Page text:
23.
Nesterov, Y., Tuncel, L.: Local superlnear convergence of polynomialtime interiorpoint methods for hyperbolicity cone optimization problems. Tech. rep., CORE, LovainlaNeuve (2009). Revised August 2015
 24.
Øbro, M.: Conic optimization with exponential cones. Master’s thesis, Technical University of Denmark (2019)
 25.
Schnabel, R.B.: Quasinewton methods using multiple secant equations. Colorado University at Boulder, Technical Report (1983)
 26.
Serrano, S.A.: Algorithms for unsymmetric cone optimization and an implementation for problems with the exponential cone. Ph.D. thesis, Stanford University (2015)
 27.
Skajaa, A., Ye, Y.: A homogeneous interiorpoint algorithm for nonsymmetric convex conic optimization. Mathe. Program. 150(2), 391–422 (2015)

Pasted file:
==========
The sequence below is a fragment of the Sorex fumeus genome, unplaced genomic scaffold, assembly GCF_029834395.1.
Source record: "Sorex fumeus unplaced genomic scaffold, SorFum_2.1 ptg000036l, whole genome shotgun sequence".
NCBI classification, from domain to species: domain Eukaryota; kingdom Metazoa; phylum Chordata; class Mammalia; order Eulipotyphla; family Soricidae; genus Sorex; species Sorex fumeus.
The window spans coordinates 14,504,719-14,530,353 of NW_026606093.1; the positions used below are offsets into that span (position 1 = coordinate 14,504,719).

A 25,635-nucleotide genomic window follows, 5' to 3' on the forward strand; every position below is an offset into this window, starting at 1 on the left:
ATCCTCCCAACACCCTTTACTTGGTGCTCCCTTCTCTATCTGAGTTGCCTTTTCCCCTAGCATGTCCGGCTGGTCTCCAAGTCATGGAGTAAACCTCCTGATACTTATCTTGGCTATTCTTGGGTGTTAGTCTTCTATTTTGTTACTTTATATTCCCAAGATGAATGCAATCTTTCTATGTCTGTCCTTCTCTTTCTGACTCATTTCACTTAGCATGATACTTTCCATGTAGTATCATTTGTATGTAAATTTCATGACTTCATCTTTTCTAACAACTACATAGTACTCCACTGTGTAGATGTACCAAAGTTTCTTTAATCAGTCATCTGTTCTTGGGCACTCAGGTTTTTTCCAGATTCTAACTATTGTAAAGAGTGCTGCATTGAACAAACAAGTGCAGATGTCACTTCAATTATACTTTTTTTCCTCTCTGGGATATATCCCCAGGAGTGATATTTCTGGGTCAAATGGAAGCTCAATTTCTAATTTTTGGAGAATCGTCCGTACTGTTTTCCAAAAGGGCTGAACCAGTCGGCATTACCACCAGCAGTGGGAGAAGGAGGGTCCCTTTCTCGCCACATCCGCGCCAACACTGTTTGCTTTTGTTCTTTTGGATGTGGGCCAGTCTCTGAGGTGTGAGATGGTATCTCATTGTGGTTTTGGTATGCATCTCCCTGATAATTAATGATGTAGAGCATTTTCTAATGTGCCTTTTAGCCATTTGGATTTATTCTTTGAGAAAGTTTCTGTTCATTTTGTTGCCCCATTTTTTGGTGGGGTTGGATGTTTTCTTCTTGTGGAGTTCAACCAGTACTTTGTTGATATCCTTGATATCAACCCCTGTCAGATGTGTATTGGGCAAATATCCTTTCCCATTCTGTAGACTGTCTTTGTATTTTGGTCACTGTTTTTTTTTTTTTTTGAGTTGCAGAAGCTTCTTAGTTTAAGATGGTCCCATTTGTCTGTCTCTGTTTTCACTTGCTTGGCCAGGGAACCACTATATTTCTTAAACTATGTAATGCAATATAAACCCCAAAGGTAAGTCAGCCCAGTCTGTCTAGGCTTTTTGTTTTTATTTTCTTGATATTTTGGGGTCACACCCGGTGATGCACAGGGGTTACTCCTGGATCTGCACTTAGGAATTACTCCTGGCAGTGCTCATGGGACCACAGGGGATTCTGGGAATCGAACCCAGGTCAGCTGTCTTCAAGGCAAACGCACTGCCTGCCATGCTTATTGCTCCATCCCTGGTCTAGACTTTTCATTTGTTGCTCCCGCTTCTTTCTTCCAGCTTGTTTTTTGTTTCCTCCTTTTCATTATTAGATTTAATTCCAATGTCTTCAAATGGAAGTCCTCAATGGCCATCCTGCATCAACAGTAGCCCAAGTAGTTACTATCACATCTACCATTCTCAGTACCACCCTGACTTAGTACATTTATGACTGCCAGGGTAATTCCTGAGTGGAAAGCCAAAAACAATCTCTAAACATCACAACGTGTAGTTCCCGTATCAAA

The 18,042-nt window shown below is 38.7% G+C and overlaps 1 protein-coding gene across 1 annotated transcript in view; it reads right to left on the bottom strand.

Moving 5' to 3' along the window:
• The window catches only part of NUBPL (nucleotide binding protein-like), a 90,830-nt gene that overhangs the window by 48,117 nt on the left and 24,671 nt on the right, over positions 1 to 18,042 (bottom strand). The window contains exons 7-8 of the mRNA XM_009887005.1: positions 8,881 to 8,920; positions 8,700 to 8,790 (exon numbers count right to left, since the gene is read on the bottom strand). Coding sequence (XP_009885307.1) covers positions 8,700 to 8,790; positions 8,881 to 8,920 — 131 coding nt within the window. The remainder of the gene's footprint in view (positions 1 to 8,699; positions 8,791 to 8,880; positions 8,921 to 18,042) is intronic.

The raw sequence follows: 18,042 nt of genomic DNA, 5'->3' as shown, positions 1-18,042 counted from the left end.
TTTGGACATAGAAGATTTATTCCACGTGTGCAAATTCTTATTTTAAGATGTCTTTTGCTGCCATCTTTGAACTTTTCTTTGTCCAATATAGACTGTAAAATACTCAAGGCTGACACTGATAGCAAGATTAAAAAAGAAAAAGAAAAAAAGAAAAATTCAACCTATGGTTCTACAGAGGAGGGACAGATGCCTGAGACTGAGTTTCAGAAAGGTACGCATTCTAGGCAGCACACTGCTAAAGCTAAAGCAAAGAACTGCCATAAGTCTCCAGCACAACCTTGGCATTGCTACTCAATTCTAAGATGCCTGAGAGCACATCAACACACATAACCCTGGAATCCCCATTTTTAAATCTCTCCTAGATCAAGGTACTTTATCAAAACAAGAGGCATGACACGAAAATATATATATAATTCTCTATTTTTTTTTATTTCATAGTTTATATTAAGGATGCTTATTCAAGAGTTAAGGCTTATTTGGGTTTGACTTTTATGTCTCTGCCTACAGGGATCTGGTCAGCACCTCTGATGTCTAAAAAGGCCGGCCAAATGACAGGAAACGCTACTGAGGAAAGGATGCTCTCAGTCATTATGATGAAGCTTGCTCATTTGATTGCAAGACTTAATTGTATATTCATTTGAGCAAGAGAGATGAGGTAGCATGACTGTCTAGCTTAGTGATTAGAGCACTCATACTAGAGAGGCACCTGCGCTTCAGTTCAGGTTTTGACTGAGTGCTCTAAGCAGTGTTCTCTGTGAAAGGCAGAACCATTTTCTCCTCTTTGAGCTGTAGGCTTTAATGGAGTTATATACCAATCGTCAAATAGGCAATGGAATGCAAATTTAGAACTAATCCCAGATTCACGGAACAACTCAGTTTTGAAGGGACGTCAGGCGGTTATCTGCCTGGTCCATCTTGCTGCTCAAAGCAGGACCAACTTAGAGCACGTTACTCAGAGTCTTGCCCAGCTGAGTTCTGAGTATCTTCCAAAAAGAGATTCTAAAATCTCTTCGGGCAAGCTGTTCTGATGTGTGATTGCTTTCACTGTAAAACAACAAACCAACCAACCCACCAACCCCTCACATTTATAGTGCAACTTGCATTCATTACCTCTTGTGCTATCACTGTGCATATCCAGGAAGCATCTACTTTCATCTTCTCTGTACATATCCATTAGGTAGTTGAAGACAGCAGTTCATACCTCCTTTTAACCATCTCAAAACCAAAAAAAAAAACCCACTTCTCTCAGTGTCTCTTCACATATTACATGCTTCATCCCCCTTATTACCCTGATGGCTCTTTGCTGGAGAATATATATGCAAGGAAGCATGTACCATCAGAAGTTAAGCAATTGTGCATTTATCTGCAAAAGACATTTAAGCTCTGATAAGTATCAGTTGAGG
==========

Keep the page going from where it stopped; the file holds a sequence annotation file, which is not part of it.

28.
Sturm, J.F.: SeDuMi 1.02, a MATLAB toolbox for optimizing over symmetric cones. Optim. Methods Softw. 11–12, 625–653 (1999)
 29.
The Conic Benchmark Library. http://cblib.zib.de/ (2018). [Online; accessed 01December2018]
 30.
Tunçel, L.: Generalization of primaldual interiorpoint methods to convex optimization problems in conic form. Found. Comput. Math. 1(3), 229–254 (2001)
 31.
Vandenberghe, L.: The cvxopt linear and quadratic cone program solvers. Online: http://cvxopt. org/documentation/coneprog.pdf (2010)
 32.
Vandenberghe, L., Andersen, M.S.: Chordal graphs and semidefinite optimization. Found. Trends Optim. 1(4), 241–433 (2015)
 33.
Wright, S.J.: Primaldual interiorpoint methods, vol. 54. SIAM, Philadelphia (1997)
Author information
Affiliations
Corresponding author
Additional information
Publisher's Note